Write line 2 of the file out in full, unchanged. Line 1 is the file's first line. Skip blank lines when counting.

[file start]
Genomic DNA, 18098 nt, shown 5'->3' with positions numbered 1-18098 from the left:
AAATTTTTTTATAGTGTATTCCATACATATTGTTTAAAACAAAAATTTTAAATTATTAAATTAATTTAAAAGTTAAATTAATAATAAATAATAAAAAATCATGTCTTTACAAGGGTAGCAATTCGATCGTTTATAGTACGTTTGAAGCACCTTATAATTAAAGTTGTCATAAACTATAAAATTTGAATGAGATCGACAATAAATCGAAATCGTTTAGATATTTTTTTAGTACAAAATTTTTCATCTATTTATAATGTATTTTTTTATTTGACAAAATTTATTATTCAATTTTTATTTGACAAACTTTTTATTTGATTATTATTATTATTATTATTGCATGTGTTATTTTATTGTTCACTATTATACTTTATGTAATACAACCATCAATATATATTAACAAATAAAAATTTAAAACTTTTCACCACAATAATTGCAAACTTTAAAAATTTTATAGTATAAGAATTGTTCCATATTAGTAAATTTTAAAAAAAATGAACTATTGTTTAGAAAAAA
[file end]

AAATTTTTTTATAGTGTATTCCATACATATTGTTTAAAACAAAAATTTTAAATTATTAAATTAATTTAAAAGTTAAATTAATAATAAATAATAAAAAATCATGTCTTTACAAGGGTAGCAATTCGATCGTTTATAGTACGTTTGAAGCACCTTATAATTAAAGTTGTCATAAACTATAAAATTTGAATGAGATCGACAATAAATCGAAATCGTTTAGATATTTTTTTAGTACAAAATTTTTCATCTATTTATAATGTATTTTTTTATTTGACAAAATTTATTATTCAATTTTTATTTGACAAACTTTTTATTTGATTATTATTATTATTATTATTGCATGTGTTATTTTATTGTTCACTATTATACTTTATGTAATACAACCATCAATATATATTAACAAATAAAAATTTAAAACTTTTCACCACAATAATTGCAAACTTTAAAAATTTTATAGTATAAGAATTGTTCCATATTAGTAAATTTTAAAAAAAATGAACTATTGTTTAGAAAAAA